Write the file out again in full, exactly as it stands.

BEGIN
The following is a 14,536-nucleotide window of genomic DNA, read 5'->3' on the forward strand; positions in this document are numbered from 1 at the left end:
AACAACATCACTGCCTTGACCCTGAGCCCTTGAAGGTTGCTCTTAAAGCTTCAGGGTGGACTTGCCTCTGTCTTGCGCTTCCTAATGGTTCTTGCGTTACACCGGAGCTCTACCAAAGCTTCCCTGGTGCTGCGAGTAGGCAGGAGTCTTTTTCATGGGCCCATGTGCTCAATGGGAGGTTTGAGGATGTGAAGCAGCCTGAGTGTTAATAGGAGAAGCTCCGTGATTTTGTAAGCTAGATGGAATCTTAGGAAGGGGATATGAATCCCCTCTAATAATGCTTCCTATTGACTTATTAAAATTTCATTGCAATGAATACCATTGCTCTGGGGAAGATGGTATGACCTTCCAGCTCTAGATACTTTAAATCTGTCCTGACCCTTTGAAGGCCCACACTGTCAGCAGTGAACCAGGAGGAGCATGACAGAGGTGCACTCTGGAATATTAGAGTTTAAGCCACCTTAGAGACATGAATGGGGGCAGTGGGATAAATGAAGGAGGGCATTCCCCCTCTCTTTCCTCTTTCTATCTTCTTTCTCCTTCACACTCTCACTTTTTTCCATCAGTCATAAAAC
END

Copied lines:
The following is a 14,536-nucleotide window of genomic DNA, read 5'->3' on the forward strand; positions in this document are numbered from 1 at the left end:
AACAACATCACTGCCTTGACCCTGAGCCCTTGAAGGTTGCTCTTAAAGCTTCAGGGTGGACTTGCCTCTGTCTTGCGCTTCCTAATGGTTCTTGCGTTACACCGGAGCTCTACCAAAGCTTCCCTGGTGCTGCGAGTAGGCAGGAGTCTTTTTCATGGGCCCATGTGCTCAATGGGAGGTTTGAGGATGTGAAGCAGCCTGAGTGTTAATAGGAGAAGCTCCGTGATTTTGTAAGCTAGATGGAATCTTAGGAAGGGGATATGAATCCCCTCTAATAATGCTTCCTATTGACTTATTAAAATTTCATTGCAATGAATACCATTGCTCTGGGGAAGATGGTATGACCTTCCAGCTCTAGATACTTTAAATCTGTCCTGACCCTTTGAAGGCCCACACTGTCAGCAGTGAACCAGGAGGAGCATGACAGAGGTGCACTCTGGAATATTAGAGTTTAAGCCACCTTAGAGACATGAATGGGGGCAGTGGGATAAATGAAGGAGGGCATTCCCCCTCTCTTTCCTCTTTCTATCTTCTTTCTCCTTCACACTCTCACTTTTTTCCATCAGTCATAAAAC